Sunday, 10 February 2008

All'onorevole piacciono le donne (Nonostante le apparenze... e purché la nazione non lo sappia) / The Senator Likes Women / The Eroticist

This 1972 comedy from Lucio Fulci is both a pleasant surprise and proves to have some surprising affinities with his better known horror and thriller work.

Not a giallo beginning with a plane arriving, but not as divorced from them as the film's status as a sex comedy would suggest

The story is simple: a presidential candidate (Lando Buzzanca) finds his careful political manoeuvring to become president may be undone by his compulsion to pinch women's bottoms when a blackmailing priest winds up with some incriminating photos...

Loss of control

Or, in other words, we have something close to a giallo – forbidden images of a citizen above suspicion plus anti-clericalism – but reworked as a sex comedy / political satire:

“As chief of politics, I'm confused.”

“Right, left, we're in a complete mess here. Look, all we know is that Senator Puppis is the major exponent of the left-wing fringe of a right-wing movement in the centre party. It's a fringe that finds itself on the left after the break-up of a moderate right-wing movement.”

The dreamscape void and the alluring yet dangerous woman, but it's not Lizard in a Woman's Skin...

The connection is further cemented by the fact that the politician undergoes analysis in a bid to determine what lies at the root of his condition, leading to a primal scene of his priest mentor (the great Lionel Stander) laying down the law of the father and a number of other dream sequences which wouldn't be completely out of place in A Lizard in a Woman's Skin (Anita Strindberg has a role in both films) or The Beyond.

Interpellation by the father?

The dreamscape void, again

You see the roots of the blind girl Emily's silent, slow-motion, repeated run out of her empty ghost house there in the repeated like slow-motion leaps the senator makes towards a row of nun backsides and, in its recalling of Rene Clair's Entr’acte an indication that Fulci's referencing of Antonin Artaud was decidedly more than an attempt to claim intellectual legitimacy for anyone who might have been listening.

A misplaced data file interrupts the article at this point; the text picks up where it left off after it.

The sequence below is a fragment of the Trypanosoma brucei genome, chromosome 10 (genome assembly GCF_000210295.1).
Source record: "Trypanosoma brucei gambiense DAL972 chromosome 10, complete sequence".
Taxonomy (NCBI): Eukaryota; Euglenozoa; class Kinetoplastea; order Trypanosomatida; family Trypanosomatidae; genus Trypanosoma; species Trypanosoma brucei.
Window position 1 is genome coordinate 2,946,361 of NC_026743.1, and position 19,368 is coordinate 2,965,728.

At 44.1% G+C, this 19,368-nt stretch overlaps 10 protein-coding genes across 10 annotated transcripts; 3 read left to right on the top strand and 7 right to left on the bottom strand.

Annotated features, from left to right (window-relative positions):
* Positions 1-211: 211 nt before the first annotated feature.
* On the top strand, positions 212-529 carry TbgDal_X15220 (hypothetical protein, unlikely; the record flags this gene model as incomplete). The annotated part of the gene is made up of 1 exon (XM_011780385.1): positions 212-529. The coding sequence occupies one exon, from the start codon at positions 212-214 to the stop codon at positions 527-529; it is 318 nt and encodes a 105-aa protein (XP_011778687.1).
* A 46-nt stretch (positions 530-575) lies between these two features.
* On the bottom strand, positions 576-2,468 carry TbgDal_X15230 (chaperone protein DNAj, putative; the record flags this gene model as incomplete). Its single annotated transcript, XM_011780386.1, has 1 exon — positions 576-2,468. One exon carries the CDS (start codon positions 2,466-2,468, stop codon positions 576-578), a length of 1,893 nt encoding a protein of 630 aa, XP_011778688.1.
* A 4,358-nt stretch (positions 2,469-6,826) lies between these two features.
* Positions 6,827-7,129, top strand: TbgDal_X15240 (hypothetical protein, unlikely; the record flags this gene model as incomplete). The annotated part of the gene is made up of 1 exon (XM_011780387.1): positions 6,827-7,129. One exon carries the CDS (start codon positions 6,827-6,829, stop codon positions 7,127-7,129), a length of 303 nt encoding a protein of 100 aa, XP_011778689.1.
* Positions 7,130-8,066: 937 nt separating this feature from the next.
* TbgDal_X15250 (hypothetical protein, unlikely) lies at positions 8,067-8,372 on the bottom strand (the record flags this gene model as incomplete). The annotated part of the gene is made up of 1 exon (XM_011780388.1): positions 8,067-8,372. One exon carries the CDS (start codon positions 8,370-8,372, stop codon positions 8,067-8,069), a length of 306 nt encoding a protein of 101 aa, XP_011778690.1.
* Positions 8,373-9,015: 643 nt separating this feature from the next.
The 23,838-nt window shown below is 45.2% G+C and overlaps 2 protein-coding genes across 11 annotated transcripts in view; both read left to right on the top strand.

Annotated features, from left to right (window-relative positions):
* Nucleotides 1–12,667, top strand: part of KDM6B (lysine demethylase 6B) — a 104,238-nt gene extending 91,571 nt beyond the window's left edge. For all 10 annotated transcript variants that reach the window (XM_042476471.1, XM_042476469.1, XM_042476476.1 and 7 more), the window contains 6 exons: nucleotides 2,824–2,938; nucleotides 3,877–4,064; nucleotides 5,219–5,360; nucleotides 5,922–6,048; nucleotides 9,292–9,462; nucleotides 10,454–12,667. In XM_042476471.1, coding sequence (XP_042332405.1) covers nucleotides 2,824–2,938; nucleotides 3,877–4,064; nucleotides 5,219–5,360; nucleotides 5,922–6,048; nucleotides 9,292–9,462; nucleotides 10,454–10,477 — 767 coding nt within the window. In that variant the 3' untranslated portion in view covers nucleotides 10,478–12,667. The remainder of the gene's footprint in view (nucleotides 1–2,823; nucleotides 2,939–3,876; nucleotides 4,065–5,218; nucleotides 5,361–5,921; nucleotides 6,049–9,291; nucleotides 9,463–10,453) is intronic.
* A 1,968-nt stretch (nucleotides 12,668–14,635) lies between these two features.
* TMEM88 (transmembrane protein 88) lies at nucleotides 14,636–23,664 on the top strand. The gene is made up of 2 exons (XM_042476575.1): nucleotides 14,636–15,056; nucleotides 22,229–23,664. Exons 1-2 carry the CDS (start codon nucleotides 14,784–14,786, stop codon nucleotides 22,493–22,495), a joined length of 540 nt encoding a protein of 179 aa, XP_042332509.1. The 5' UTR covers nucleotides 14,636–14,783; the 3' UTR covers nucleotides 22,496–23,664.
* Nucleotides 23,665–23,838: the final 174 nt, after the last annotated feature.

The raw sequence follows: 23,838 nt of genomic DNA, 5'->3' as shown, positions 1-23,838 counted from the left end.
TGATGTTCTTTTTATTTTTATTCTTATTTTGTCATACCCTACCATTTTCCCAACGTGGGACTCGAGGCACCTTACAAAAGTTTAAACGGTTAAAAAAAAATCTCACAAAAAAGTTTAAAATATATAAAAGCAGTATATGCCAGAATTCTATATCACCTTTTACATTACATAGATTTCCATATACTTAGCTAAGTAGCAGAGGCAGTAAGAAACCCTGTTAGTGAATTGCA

Note the leaping / landing figure; this image repeats three times, no doubt conveying the barring of the signified or somesuch psychobabble...

The Clair connection is further enhanced by the way Fulci plays with sound and image early on: we cut from the TV station reporting on the latest round of elections in parliament, where we watch the pundits watching the screen behind them (all in black and white), to a shop window full of TV sets (black and white squares in a colour world) and the sound of cheering. But as the camera pans, however, we discover that the crowd is gathered around another window and is watching – and engaging with – a football match instead...

Fulci's direction has the subtletly of a bull in a china shop most of the time, however, with some serious overuse of the zoom lens. But equally you could visualise the same kind of material being regarded a whole lot better by many if it had borne the name Fellini...


Anonymous said...

I enjoyed this, and it's not been reviewed much. It is a bit strange at first watching the same set ups and camera moves one instinctively associates with a Fulci horror film in the context of a comedy, but having said that, the wax work idea is decidedly spooky, and the film does get a bit harder edged by the end.


herman said...

I loved this film. I laughed out loud a few times and loved the idea of "canonization" that really tickled me.

Tom is right, the film looked typical fulci and it did work suprisingly well.

I did a brief write up a while back: